A New Jersey Superior Court will decide in a defamation case whether a Shellee Hale, a woman who posted comments online about the pornography industry, should have the same protections as working journalists.  Hale, who writes four blogs and has contributed to The Wall Street Journal and Business Week, is seeking protection from disclosing her sources.

Tom Cafferty, counsel to the New Jersey Press Association, suggested in an interview with The Star-Ledger that her claim to privilege may be dubious and contends that judges realize they must be careful who gets the protection, because If the newsperson’s shield is extended to everyone who posts items on the internet, “then everyone is a journalist and the privilege becomes meaningless,” he said.

This is a recurring theme that I have written about previously, and –doubtless– will be revisited again.  For one view on this topic, see Randall Eliason, Leakers, Bloggers, and Fourth Estate Inmates: The Misguided Pursuit of a Reporter’s Privilege, 24 Cardozo Arts & Ent. L.J. 385 (2006).

Another view is that bloggers –many of them working anonymously– have taken on an increasing role as vanguards of accountability and accuracy in public discourse. See, e.g., Walaika Haskins, Bloggers Greatest Hits, Volume I & Volume II, TechNewsWorld (June 27 & July 11, 2007).

In a concurring opinion released earlier this month in Andrew v. Clark (4th Cir.), Judge J. Harvey Wilkinson, III, wrote:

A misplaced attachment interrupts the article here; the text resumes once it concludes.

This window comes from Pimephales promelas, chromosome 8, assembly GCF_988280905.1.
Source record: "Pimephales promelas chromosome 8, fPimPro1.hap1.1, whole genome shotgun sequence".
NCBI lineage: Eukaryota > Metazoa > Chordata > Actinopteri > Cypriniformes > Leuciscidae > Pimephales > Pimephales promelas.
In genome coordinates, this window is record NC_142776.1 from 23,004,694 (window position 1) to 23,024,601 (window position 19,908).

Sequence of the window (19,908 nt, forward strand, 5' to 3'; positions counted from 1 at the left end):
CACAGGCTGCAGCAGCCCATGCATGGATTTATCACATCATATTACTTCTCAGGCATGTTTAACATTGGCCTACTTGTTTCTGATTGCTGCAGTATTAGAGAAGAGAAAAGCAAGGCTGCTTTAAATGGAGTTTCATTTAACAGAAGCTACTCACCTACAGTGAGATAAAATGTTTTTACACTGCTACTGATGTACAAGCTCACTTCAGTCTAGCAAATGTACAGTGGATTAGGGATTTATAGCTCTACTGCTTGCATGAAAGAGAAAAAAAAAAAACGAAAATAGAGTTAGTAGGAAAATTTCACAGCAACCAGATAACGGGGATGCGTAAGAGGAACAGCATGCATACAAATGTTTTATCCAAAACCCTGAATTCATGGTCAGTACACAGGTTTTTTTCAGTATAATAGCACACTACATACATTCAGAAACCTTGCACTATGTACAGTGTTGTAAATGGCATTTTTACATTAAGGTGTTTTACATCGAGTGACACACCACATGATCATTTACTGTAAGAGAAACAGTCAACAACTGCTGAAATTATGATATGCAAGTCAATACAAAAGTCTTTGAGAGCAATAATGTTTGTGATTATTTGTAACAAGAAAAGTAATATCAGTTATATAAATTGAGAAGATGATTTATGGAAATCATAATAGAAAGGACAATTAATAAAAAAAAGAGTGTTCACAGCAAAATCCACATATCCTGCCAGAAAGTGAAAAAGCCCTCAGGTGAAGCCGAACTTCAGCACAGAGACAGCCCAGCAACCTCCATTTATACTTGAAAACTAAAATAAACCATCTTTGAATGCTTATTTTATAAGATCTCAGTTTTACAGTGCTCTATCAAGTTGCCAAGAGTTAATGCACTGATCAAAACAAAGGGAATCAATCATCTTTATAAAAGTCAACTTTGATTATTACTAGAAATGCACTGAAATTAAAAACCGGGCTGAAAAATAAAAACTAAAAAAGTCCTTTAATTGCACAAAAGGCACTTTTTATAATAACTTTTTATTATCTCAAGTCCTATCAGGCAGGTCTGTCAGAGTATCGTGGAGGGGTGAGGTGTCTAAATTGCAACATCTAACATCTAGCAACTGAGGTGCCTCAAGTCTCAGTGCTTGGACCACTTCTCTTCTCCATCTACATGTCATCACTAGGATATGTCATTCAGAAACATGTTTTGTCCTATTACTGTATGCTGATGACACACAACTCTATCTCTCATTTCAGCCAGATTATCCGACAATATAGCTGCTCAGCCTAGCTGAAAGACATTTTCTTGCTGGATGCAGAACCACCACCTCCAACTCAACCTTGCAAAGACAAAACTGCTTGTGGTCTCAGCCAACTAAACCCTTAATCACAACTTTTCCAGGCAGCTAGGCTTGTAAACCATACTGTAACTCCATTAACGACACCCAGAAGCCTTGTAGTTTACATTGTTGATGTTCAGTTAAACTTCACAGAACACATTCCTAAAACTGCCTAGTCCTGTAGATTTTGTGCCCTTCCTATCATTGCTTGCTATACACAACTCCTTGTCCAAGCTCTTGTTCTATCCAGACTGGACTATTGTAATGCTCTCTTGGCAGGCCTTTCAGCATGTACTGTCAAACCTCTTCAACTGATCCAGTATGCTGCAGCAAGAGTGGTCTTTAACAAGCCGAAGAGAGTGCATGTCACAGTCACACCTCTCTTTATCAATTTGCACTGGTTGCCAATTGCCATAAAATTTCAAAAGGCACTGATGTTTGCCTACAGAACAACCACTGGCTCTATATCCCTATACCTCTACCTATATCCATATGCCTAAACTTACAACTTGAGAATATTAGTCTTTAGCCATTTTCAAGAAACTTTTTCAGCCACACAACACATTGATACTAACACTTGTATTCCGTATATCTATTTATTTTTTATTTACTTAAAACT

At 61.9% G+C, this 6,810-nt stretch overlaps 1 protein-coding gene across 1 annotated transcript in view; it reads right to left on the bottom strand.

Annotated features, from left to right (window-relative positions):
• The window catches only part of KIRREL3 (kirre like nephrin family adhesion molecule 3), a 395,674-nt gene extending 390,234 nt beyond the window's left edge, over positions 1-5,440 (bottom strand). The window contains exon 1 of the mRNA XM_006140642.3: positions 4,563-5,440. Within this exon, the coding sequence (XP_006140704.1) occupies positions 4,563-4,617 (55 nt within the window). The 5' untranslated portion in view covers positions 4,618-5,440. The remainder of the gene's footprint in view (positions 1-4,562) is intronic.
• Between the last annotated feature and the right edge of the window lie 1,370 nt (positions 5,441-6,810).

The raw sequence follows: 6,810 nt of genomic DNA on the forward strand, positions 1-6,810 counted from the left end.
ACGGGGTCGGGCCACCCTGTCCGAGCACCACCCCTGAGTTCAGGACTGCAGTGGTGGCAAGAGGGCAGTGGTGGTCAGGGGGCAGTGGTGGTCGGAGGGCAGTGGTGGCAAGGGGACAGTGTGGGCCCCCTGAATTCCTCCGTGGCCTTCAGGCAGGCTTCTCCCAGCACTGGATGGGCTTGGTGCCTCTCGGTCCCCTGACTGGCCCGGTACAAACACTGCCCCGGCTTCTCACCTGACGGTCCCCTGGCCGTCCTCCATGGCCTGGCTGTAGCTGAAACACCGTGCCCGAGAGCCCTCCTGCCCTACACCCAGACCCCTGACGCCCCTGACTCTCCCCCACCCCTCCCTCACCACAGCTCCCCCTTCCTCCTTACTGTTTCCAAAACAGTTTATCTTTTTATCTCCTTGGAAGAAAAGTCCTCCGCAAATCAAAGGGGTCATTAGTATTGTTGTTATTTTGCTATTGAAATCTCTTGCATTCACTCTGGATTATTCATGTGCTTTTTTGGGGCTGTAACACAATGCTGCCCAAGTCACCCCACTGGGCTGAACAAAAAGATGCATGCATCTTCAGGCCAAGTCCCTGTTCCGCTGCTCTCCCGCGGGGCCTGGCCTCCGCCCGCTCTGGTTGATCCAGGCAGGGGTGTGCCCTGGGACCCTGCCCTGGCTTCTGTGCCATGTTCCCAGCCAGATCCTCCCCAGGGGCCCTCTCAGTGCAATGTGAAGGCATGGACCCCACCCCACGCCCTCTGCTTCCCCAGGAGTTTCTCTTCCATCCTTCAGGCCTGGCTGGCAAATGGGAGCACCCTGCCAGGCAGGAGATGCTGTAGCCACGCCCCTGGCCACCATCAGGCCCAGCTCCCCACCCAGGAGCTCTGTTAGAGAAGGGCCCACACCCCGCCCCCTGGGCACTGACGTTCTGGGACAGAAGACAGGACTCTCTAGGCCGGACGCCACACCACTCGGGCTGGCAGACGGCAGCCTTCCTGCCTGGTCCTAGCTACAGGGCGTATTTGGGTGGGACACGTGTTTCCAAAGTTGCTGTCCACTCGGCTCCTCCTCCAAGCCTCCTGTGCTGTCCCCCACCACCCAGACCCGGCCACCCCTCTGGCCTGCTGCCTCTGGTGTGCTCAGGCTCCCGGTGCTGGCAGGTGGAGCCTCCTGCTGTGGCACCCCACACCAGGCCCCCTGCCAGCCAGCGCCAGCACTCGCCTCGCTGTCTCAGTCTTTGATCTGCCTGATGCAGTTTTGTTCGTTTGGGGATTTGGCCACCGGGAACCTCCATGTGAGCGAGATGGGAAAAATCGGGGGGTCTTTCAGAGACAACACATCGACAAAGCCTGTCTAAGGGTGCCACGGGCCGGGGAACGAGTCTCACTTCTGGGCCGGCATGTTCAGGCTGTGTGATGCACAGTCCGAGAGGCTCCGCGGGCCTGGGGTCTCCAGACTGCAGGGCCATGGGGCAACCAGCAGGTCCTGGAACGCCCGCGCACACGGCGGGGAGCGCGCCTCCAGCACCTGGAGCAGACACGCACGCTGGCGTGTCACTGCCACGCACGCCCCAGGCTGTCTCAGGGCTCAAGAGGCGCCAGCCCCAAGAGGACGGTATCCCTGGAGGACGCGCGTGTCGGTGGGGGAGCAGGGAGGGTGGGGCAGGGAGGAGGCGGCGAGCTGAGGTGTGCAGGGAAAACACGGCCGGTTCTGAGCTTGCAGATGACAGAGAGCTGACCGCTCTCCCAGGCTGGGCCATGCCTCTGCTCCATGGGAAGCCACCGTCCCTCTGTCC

It is well known that the advent of the Internet and the economic downturn have caused traditional news organizations throughout the country to lose circulation and advertising revenue to an unforeseen extent. As a result, the staffs and bureaus of newsgathering organizations—newspapers and television stations alike— have been shuttered or shrunk. Municipal and statehouse coverage in particular has too often been reduced to low-hanging fruit. The in-depth investigative report, so essential to exposure of public malfeasance, may seem a luxury even in the best of economic times, because such reports take time to develop and involve many dry (and commercially unproductive) runs. And in these most difficult of times, not only investigative coverage, but substantive reports on matters of critical public policy are increasingly shortchanged.

. . .

The verdict is still out on whether the Internet and the online ventures of traditional journalistic enterprises can help fill the void left by less comprehensive print and network coverage of public business. While the Internet has produced information in vast quantities, speedy access to breaking news, more interactive discussion of public affairs and a healthy surfeit of unabashed opinion, much of its content remains derivative and dependent on mainstream media reportage. It likewise remains to be seen whether the web—or other forms of modern media—can replicate the deep sourcing and accumulated insights of the seasoned beat reporter and whether niche publications and proliferating sites and outlets can provide the community focus on governmental shortcomings that professional and independent metropolitan dailies have historically brought to bear.